You can lay the groundwork in interviews by setting realistic expectations. Offering a preview of the role and responsibilities can help candidates make informed decisions about which jobs to accept.

2. Make your company a place where people want to work.

Providing people with a desirable place to work supports employee retention. When people feel valued and respected while enjoying great job conditions, solid benefits, and compensation, they are likelier to stay put. 

More employees today also look for a value match. They want to feel their work is both challenging and meaningful. When people find their work fulfilling, their motivation and loyalty increase.

3. Onboard effectively

Make sure your people know what you expect of them. Give them the tools to do the job well. Introduce them to colleagues and people who can answer any questions they might have. The onboarding period also allows you to communicate company culture and clarify roles and responsibilities. Spending the time upfront to position your people for success helps counter employee frustrations and issues that can lead to turnover.

4. Provide opportunities for training and development.

Training and development help employees feel supported and envision a future at your company. Both enhance their happiness and success, making them more likely to remain loyal. Training doesn’t have to focus exclusively on professional skills. You might also offer tools to support employees’ financial wellness, mental health, and life skills. These help demonstrate you care about your people more holistically.

Read more: The Power of an Effective Employee Training Plan

5. Reward people

Providing feedback and rewarding employees for a job well done can effectively motivate your people. Workplace recognition, done right, can foster collaboration and camaraderie for a more positive work environment. Keep in mind that people enjoy receiving recognition in various ways. Personalize your efforts to ensure the person feels appreciated, not embarrassed.

6. Monitor your managers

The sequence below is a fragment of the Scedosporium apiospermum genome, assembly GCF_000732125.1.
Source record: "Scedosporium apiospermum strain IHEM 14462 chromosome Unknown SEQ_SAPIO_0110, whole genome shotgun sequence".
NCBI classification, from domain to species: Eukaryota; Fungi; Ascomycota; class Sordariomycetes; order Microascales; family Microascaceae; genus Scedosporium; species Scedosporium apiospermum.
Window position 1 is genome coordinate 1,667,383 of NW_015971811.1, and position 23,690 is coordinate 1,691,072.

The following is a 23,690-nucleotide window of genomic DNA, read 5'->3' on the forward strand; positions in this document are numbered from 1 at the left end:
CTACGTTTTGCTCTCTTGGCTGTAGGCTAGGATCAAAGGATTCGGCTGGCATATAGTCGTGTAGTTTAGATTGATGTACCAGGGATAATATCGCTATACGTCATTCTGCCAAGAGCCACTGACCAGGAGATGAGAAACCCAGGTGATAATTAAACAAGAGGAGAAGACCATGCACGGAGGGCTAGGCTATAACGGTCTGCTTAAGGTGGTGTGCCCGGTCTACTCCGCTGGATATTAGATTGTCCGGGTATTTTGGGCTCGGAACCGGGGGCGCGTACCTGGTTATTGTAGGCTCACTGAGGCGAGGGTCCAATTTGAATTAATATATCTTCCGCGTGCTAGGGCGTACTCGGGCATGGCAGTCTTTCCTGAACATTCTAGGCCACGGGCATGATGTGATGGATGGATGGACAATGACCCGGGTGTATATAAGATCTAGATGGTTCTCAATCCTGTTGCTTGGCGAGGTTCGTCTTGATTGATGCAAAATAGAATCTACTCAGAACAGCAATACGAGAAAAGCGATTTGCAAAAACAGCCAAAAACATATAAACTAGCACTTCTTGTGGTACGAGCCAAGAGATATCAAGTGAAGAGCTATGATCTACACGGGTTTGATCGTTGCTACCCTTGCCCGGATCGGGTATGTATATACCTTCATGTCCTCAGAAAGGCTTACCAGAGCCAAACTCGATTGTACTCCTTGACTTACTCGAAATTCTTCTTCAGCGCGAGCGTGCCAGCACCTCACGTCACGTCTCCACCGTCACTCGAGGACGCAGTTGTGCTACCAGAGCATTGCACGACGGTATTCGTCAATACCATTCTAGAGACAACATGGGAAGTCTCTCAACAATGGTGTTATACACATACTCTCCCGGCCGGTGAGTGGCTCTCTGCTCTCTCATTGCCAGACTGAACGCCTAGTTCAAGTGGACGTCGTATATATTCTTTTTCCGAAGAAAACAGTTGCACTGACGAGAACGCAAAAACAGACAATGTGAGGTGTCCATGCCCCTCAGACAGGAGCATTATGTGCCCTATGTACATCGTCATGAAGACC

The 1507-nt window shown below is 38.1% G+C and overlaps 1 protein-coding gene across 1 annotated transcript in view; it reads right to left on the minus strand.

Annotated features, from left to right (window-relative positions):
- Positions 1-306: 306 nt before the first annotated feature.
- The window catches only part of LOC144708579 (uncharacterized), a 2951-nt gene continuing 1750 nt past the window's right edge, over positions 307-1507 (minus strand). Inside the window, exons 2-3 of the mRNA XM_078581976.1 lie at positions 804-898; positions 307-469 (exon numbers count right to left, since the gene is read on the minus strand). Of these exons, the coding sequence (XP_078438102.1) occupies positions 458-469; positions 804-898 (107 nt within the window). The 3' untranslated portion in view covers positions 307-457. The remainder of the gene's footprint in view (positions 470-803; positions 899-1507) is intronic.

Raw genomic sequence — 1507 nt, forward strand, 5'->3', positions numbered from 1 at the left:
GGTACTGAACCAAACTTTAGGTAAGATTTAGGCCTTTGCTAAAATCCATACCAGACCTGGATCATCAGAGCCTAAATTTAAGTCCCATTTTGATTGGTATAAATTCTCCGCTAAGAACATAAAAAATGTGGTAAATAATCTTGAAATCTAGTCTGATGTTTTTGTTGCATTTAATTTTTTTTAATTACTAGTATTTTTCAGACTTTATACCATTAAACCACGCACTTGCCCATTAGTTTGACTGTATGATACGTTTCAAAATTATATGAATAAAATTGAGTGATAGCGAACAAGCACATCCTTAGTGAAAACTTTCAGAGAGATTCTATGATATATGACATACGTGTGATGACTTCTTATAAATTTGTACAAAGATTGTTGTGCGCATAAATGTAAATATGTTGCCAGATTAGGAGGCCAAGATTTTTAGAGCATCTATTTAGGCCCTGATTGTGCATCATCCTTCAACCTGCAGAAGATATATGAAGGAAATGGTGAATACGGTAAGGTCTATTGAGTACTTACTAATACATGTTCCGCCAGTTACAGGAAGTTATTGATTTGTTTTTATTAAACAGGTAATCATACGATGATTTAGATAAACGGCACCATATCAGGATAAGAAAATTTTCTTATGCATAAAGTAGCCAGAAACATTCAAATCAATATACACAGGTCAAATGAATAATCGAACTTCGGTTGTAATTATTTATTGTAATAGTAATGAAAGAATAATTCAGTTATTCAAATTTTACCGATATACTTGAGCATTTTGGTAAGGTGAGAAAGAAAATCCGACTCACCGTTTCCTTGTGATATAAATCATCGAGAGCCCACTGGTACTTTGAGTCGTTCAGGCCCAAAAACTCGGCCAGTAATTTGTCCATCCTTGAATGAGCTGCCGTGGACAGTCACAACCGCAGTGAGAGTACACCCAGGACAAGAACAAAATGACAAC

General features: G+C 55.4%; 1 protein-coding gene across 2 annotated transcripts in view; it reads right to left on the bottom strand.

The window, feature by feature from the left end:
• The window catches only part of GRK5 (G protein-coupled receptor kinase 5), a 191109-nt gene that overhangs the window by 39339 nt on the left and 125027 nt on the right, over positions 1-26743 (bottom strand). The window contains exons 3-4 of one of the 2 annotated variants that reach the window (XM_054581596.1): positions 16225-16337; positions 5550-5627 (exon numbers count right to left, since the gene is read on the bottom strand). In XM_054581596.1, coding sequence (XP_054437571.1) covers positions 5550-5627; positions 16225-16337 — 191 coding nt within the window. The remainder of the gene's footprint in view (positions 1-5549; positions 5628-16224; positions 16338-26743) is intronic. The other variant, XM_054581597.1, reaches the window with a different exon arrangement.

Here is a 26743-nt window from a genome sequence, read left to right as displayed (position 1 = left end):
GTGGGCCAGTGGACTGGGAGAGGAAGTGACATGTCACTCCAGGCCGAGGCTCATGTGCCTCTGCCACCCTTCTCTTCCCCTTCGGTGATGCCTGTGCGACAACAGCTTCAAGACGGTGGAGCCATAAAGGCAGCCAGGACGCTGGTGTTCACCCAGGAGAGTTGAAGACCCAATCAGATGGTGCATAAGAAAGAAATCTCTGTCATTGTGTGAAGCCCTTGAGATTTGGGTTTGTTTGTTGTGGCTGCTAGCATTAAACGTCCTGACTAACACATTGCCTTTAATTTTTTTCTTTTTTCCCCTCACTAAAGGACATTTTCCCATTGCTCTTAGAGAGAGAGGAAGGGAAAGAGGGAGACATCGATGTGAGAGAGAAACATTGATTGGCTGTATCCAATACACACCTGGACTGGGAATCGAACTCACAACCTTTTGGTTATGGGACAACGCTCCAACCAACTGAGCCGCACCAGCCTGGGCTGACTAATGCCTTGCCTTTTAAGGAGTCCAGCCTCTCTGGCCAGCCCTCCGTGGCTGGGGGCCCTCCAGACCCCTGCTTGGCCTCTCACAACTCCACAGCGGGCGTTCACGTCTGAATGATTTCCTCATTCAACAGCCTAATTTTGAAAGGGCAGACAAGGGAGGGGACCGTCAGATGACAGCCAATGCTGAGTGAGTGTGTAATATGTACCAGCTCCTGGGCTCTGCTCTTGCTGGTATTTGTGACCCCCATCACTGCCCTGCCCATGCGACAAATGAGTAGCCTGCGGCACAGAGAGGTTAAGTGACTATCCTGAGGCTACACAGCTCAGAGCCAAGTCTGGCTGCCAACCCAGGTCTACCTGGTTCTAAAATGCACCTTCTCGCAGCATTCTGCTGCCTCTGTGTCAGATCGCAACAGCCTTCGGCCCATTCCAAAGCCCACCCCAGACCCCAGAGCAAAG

Management has a major impact on employee satisfaction. The relationship someone has with a manager can shape their perspective of their job and your company. Being aware of your managers’ leadership styles and their effectiveness in encouraging collaboration and innovation, providing constructive feedback, and motivating their team can help you avoid turnover due to poor managerial skills.

Read more: Top Strategies to Build Employee Engagement

Required skills for retaining talent

Many skills can help you as an individual to play a role in retaining talent. If you are a business leader, you could have a positive impact by developing your skills in the following:

  • Relationship building 

  • Empathy

  • Active listening 

  • Conflict resolution

  • Adaptability

  • Communication

Get started with Coursera.

Effective talent retention rests on a variety of factors. You can support employee satisfaction and improve morale with a Specialization in Leading People and Teams offered by the University of Michigan, including a highly-ranked course on Inspiring and Motivating Individuals. Or start at the beginning with a course in Recruiting, Hiring, and Onboarding Employees from the University of Minnesota on Coursera.

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Article sources

  1. US Bureau of Labor Statistics. “Job Openings and Labor Turnover Summary." Accessed December 3, 2023.

Written by Coursera • Updated on

This content has been made available for informational purposes only. Learners are advised to conduct additional research to ensure that courses and other credentials pursued meet their personal, professional, and financial goals.